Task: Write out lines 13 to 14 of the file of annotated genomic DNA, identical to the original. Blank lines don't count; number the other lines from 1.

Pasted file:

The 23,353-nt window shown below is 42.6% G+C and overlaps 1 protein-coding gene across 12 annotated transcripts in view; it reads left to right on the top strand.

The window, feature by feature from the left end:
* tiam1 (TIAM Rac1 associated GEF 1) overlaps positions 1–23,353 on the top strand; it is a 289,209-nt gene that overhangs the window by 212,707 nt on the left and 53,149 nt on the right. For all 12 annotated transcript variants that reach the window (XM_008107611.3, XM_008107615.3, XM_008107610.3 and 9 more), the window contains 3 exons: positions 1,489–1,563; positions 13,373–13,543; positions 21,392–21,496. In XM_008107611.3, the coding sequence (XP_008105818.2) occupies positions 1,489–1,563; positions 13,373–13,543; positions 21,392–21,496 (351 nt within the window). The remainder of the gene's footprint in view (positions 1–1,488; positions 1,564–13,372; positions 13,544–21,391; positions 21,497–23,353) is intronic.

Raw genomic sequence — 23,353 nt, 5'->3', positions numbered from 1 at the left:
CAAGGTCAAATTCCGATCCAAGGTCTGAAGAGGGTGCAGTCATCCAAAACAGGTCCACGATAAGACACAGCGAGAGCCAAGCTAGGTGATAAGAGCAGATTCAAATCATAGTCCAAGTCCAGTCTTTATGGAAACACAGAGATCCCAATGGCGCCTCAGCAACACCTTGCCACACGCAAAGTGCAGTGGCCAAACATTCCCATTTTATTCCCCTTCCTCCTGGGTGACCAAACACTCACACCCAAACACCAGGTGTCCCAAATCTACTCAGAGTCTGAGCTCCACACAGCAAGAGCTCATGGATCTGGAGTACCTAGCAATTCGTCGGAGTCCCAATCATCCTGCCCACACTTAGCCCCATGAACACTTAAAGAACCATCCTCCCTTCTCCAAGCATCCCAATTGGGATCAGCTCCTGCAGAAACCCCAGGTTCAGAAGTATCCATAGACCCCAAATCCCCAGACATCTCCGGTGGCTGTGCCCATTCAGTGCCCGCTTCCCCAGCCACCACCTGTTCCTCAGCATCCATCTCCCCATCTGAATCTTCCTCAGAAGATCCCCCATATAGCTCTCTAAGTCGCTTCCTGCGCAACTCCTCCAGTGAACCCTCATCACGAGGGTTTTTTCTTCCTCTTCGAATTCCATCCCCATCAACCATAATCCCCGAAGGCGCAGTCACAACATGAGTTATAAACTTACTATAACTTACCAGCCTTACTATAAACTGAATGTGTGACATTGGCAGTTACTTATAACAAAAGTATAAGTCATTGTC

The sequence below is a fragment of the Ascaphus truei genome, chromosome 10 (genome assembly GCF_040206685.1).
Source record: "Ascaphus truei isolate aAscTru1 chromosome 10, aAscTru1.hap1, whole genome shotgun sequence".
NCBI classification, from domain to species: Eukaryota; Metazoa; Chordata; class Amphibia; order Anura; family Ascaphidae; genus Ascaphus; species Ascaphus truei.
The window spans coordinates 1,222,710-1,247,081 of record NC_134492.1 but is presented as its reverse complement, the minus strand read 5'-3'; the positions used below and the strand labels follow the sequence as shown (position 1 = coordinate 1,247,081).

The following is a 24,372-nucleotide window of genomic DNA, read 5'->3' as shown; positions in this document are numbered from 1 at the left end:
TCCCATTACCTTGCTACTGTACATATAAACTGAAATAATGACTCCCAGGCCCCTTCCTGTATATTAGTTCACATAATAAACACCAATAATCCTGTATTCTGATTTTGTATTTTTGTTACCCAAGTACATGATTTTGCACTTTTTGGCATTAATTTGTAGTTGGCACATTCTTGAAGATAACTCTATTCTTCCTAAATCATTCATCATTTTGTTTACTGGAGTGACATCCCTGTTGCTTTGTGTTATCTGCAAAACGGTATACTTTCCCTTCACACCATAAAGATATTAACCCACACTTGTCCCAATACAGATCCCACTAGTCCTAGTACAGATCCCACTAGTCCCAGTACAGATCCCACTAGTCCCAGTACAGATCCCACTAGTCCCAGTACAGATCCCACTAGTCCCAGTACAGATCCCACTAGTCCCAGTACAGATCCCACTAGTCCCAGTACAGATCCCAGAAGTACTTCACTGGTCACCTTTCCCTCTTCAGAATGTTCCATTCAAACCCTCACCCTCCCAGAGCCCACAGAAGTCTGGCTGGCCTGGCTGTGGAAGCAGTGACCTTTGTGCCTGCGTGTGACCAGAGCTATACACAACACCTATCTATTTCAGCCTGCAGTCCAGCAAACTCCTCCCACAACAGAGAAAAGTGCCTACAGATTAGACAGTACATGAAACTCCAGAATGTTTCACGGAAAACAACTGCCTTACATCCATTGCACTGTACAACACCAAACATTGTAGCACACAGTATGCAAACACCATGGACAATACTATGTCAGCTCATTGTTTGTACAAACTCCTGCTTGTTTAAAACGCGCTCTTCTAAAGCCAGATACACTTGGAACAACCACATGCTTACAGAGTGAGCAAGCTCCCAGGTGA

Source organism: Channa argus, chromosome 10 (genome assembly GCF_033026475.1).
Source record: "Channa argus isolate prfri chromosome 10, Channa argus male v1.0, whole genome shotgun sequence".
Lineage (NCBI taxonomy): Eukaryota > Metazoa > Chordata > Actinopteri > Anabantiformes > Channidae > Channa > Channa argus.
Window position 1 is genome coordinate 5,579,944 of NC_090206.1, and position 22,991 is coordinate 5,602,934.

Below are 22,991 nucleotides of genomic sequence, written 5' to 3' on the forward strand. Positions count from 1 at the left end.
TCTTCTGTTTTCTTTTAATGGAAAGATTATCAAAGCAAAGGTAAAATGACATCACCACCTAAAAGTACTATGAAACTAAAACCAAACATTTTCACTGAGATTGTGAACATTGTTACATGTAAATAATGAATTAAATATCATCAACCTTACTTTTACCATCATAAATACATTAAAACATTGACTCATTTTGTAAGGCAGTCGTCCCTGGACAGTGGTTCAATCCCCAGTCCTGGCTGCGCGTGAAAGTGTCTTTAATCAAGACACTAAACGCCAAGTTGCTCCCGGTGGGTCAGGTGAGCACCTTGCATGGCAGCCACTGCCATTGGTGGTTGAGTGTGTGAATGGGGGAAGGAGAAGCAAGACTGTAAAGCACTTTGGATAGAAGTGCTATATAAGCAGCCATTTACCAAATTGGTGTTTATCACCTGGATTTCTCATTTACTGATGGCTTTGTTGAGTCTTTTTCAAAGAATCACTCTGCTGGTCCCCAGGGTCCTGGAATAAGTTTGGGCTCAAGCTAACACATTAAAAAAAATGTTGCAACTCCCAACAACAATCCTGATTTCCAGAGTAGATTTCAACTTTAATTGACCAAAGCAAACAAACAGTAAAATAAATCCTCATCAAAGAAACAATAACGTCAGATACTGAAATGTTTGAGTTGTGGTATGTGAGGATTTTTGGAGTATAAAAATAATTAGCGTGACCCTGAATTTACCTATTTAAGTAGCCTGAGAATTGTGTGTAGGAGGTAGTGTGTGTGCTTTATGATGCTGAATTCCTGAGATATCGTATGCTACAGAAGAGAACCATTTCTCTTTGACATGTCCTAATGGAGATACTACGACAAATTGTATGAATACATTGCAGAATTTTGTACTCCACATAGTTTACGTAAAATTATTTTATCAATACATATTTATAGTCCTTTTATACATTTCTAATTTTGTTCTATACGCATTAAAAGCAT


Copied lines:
Source record: "Channa argus isolate prfri chromosome 10, Channa argus male v1.0, whole genome shotgun sequence".
Lineage (NCBI taxonomy): Eukaryota > Metazoa > Chordata > Actinopteri > Anabantiformes > Channidae > Channa > Channa argus.